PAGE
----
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Oscar - freestyle mind July 18, 2009 at 4:49 pm

Hey Stephen, thanks for the book suggestion, I’m going to check it out in the future. I like that these tips are both for physical and mental health.
.-= Oscar – freestyle mind´s last blog ..How to Build a Successful Project =-.

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Trey - Swollen Thumb Entertainment July 18, 2009 at 8:15 pm

Hi Stephen, I’m not too interested in living longer, just having higher quality years. However, I believe that living better years and living more years usually share the same causes. We can live more fulfilling lives by doing many of these things that you mention above. Volunteering and social connections are the two that pop up in my mind, but I agree with most of these.

I’m a little skeptical about aspirin, but then again, I’m skeptical of all man made drugs. The main use of aspirin is to trick the brain into thinking that it isn’t in pain when it really is. Pain is a necessary part of our lives, to indicate that there is something wrong with our bodies. To mask this pain is somethings necessary to living a normal life, but oftentimes, people use aspirin as an alternative to seeking a cure for what ails them. I’m not sure about the reported positive side effects of aspirin, but I doubt that a person who eats right and exercises properly would benefit very much from an aspirin regiment. Then again, I could be wrong.
.-= Trey – Swollen Thumb Entertainment´s last blog ..Eliminate Failure From Your Vocabulary =-.

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Arswino July 19, 2009 at 4:56 am

Hi Stephen,

Great stuff here, except one …… aspirin. :)
As you said, some of the ways the book listed these don’t make sense.
.-= Arswino´s last blog ..The Power of Giving & Gratitude =-.

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Stephen Mills July 19, 2009 at 7:46 am

@Trey and @Arswino, keep an open mind. The studies on cancer and aspirin are clear and the mechanism in colorectal cancer has been identified. You may not be middle aged yet, but it also helps reduce the incidence of prostate cancer which affects more men than breast cancer affects women I believe. Everything is a personal choice, but if I were at high risk for cancer and I am for prostate, I would be taking it. Aspirin can also cause bleeding in the stomach, so it’s all a weighing of the risks. I believe soon they will be able to isolate the benefits and eliminate the side-effects of most drugs. Tomorrow things may change, but I’m all for having the best information currently available. If someone in your family has polyps, I would suggest they swallow aspirin.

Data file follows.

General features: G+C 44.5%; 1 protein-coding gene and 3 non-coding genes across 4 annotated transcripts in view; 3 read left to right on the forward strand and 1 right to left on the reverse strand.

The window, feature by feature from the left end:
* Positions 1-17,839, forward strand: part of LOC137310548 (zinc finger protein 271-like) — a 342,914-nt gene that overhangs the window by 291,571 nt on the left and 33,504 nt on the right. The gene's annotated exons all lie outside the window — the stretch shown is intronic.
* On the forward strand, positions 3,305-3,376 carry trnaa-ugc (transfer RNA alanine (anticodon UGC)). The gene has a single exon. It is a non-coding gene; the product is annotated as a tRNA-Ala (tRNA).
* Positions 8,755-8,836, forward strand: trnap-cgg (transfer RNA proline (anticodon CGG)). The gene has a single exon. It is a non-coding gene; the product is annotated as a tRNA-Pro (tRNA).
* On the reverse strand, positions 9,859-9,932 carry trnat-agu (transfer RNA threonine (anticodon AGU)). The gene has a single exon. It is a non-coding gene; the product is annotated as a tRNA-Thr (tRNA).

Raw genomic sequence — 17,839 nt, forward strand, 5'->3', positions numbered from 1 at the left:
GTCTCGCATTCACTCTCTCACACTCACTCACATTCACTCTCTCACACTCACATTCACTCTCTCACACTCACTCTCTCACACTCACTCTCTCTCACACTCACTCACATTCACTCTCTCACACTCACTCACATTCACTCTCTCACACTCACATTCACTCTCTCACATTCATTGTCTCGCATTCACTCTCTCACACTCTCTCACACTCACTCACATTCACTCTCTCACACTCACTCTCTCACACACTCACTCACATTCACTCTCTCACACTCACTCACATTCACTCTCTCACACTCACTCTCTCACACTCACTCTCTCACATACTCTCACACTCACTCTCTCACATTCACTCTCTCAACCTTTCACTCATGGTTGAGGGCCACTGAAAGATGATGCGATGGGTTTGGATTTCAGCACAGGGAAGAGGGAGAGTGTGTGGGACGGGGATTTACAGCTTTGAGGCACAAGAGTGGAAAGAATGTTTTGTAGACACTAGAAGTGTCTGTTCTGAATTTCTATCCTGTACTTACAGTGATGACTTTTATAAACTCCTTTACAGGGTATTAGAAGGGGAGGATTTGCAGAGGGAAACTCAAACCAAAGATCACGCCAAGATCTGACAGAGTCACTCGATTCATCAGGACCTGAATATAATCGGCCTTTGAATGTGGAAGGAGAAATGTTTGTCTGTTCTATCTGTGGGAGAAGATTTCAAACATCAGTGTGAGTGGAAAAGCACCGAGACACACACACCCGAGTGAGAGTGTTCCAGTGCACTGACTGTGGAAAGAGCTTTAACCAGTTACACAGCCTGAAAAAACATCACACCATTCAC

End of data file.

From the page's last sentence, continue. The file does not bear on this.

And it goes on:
“We knew that aspirin can block COX-2 function and that COX-2 is present in the vast majority of colorectal tumors but not in normal colon tissue,” explains Andrew Chan, MD, MPH, of the MGH Gastrointestinal Unit, the paper’s lead author.”

@Positively Present, thanks for your comments. Stay tuned!

@Oscar, thanks for commenting! Mental and physical are the same thing. Thoughts are physical things in the brain.

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George Anderson February 9, 2010 at 1:31 pm

Pretty good post, but there are a few points that maybe aren’t clear. Eating multiple small meals a day is inversely correlated with obesity (especially eating breakfast). This is because eating many small meals keeps your metabolism active throughout the day. Breakfast is especially important because your glycogen stores (back up glucose stored by your body) is quite low after sleeping and your body starts degrading proteins at this point (which isn’t a good thing).

Also, daily low-dose aspirin use is correlated with an increased risk of gastrointestinal bleeding. I believe the current recommendation is that people with an increased risk of cardiovascular mortality only should take low dose aspirin daily. If people have a history of GI bleeds or are taking other anti-inflammatory medications, they should certainly consult their doctor before taking aspirin.

Sources:

http://www.ncbi.nlm.nih.gov/pubmed/19922038?itool=EntrezSystem2.PEntrez.Pubmed.Pubmed_ResultsPanel.Pubmed_RVDocSum&ordinalpos=8

http://www3.interscience.wiley.com/journal/119001868/abstract?CRETRY=1&SRETRY=0

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Linda September 16, 2012 at 2:44 am

If one does want to live life longer, one should chose to be content at what they have. It drives our thinking into positive ways. Though problems are in part of us everyday, still the good ones or positive ones are abundant if we just notice what we have and what we are lucky about. :)
Linda´s last [type] ..RemoveSkinMoles.Com